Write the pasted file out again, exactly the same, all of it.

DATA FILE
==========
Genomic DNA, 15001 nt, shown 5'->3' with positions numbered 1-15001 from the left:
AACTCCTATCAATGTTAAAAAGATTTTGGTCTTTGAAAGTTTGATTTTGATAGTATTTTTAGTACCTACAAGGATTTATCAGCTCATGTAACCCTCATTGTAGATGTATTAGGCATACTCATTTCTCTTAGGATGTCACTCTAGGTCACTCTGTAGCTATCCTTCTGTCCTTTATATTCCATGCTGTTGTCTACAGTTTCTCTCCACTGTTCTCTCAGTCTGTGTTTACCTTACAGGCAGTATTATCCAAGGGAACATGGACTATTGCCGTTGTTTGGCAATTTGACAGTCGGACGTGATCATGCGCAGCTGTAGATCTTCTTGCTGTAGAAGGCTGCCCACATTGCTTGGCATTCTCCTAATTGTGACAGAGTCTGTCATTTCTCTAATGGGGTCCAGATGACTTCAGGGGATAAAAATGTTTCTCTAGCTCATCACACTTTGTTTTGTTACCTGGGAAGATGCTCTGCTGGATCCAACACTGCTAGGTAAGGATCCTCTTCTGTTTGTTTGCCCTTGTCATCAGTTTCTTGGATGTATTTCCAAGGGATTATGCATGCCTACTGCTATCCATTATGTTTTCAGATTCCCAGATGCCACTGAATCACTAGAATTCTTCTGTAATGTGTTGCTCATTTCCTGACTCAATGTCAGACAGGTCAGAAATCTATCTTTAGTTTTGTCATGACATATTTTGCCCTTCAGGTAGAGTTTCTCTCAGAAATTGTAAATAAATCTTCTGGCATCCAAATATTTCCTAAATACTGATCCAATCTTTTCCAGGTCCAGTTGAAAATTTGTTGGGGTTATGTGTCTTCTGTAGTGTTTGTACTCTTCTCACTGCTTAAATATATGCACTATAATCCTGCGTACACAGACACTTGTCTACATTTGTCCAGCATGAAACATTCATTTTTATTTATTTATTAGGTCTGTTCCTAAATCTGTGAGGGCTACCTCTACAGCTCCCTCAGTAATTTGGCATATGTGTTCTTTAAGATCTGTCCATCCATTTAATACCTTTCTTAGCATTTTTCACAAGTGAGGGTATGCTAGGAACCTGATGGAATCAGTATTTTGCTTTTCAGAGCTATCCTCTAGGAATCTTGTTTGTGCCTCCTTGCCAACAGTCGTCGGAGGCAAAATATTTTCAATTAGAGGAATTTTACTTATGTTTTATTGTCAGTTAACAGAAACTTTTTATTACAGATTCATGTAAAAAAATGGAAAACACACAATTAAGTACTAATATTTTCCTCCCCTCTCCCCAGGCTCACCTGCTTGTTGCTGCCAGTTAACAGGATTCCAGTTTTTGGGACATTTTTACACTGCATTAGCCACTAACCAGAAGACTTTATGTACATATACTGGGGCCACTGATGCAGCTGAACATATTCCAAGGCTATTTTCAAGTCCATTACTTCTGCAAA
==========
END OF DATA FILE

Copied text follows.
Genomic DNA, 15001 nt, shown 5'->3' with positions numbered 1-15001 from the left:
AACTCCTATCAATGTTAAAAAGATTTTGGTCTTTGAAAGTTTGATTTTGATAGTATTTTTAGTACCTACAAGGATTTATCAGCTCATGTAACCCTCATTGTAGATGTATTAGGCATACTCATTTCTCTTAGGATGTCACTCTAGGTCACTCTGTAGCTATCCTTCTGTCCTTTATATTCCATGCTGTTGTCTACAGTTTCTCTCCACTGTTCTCTCAGTCTGTGTTTACCTTACAGGCAGTATTATCCAAGGGAACATGGACTATTGCCGTTGTTTGGCAATTTGACAGTCGGACGTGATCATGCGCAGCTGTAGATCTTCTTGCTGTAGAAGGCTGCCCACATTGCTTGGCATTCTCCTAATTGTGACAGAGTCTGTCATTTCTCTAATGGGGTCCAGATGACTTCAGGGGATAAAAATGTTTCTCTAGCTCATCACACTTTGTTTTGTTACCTGGGAAGATGCTCTGCTGGATCCAACACTGCTAGGTAAGGATCCTCTTCTGTTTGTTTGCCCTTGTCATCAGTTTCTTGGATGTATTTCCAAGGGATTATGCATGCCTACTGCTATCCATTATGTTTTCAGATTCCCAGATGCCACTGAATCACTAGAATTCTTCTGTAATGTGTTGCTCATTTCCTGACTCAATGTCAGACAGGTCAGAAATCTATCTTTAGTTTTGTCATGACATATTTTGCCCTTCAGGTAGAGTTTCTCTCAGAAATTGTAAATAAATCTTCTGGCATCCAAATATTTCCTAAATACTGATCCAATCTTTTCCAGGTCCAGTTGAAAATTTGTTGGGGTTATGTGTCTTCTGTAGTGTTTGTACTCTTCTCACTGCTTAAATATATGCACTATAATCCTGCGTACACAGACACTTGTCTACATTTGTCCAGCATGAAACATTCATTTTTATTTATTTATTAGGTCTGTTCCTAAATCTGTGAGGGCTACCTCTACAGCTCCCTCAGTAATTTGGCATATGTGTTCTTTAAGATCTGTCCATCCATTTAATACCTTTCTTAGCATTTTTCACAAGTGAGGGTATGCTAGGAACCTGATGGAATCAGTATTTTGCTTTTCAGAGCTATCCTCTAGGAATCTTGTTTGTGCCTCCTTGCCAACAGTCGTCGGAGGCAAAATATTTTCAATTAGAGGAATTTTACTTATGTTTTATTGTCAGTTAACAGAAACTTTTTATTACAGATTCATGTAAAAAAATGGAAAACACACAATTAAGTACTAATATTTTCCTCCCCTCTCCCCAGGCTCACCTGCTTGTTGCTGCCAGTTAACAGGATTCCAGTTTTTGGGACATTTTTACACTGCATTAGCCACTAACCAGAAGACTTTATGTACATATACTGGGGCCACTGATGCAGCTGAACATATTCCAAGGCTATTTTCAAGTCCATTACTTCTGCAAA